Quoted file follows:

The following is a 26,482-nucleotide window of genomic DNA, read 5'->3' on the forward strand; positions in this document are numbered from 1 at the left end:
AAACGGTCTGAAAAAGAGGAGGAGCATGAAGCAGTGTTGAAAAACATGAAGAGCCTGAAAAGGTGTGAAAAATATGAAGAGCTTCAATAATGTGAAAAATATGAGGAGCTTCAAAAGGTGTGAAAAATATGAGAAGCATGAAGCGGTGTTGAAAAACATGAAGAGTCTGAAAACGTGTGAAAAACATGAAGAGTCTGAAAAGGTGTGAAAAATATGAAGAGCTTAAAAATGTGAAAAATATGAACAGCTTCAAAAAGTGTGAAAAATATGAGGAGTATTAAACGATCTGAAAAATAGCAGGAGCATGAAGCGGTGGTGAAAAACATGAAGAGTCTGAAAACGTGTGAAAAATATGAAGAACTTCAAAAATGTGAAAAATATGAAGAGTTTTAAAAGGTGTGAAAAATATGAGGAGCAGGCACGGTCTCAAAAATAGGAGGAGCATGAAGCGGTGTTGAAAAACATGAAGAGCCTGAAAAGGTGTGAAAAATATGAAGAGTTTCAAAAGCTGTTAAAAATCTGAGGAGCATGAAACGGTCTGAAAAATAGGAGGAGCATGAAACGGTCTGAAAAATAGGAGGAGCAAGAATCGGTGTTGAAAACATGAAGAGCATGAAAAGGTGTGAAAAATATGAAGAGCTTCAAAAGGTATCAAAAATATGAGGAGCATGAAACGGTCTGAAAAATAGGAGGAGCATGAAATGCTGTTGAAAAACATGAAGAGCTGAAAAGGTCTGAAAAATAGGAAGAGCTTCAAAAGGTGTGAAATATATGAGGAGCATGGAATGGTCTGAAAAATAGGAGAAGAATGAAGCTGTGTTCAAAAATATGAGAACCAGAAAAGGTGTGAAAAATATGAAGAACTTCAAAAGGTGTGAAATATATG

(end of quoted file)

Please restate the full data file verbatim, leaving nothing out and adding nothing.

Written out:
The following is a 26,482-nucleotide window of genomic DNA, read 5'->3' on the forward strand; positions in this document are numbered from 1 at the left end:
AAACGGTCTGAAAAAGAGGAGGAGCATGAAGCAGTGTTGAAAAACATGAAGAGCCTGAAAAGGTGTGAAAAATATGAAGAGCTTCAATAATGTGAAAAATATGAGGAGCTTCAAAAGGTGTGAAAAATATGAGAAGCATGAAGCGGTGTTGAAAAACATGAAGAGTCTGAAAACGTGTGAAAAACATGAAGAGTCTGAAAAGGTGTGAAAAATATGAAGAGCTTAAAAATGTGAAAAATATGAACAGCTTCAAAAAGTGTGAAAAATATGAGGAGTATTAAACGATCTGAAAAATAGCAGGAGCATGAAGCGGTGGTGAAAAACATGAAGAGTCTGAAAACGTGTGAAAAATATGAAGAACTTCAAAAATGTGAAAAATATGAAGAGTTTTAAAAGGTGTGAAAAATATGAGGAGCAGGCACGGTCTCAAAAATAGGAGGAGCATGAAGCGGTGTTGAAAAACATGAAGAGCCTGAAAAGGTGTGAAAAATATGAAGAGTTTCAAAAGCTGTTAAAAATCTGAGGAGCATGAAACGGTCTGAAAAATAGGAGGAGCATGAAACGGTCTGAAAAATAGGAGGAGCAAGAATCGGTGTTGAAAACATGAAGAGCATGAAAAGGTGTGAAAAATATGAAGAGCTTCAAAAGGTATCAAAAATATGAGGAGCATGAAACGGTCTGAAAAATAGGAGGAGCATGAAATGCTGTTGAAAAACATGAAGAGCTGAAAAGGTCTGAAAAATAGGAAGAGCTTCAAAAGGTGTGAAATATATGAGGAGCATGGAATGGTCTGAAAAATAGGAGAAGAATGAAGCTGTGTTCAAAAATATGAGAACCAGAAAAGGTGTGAAAAATATGAAGAACTTCAAAAGGTGTGAAATATATG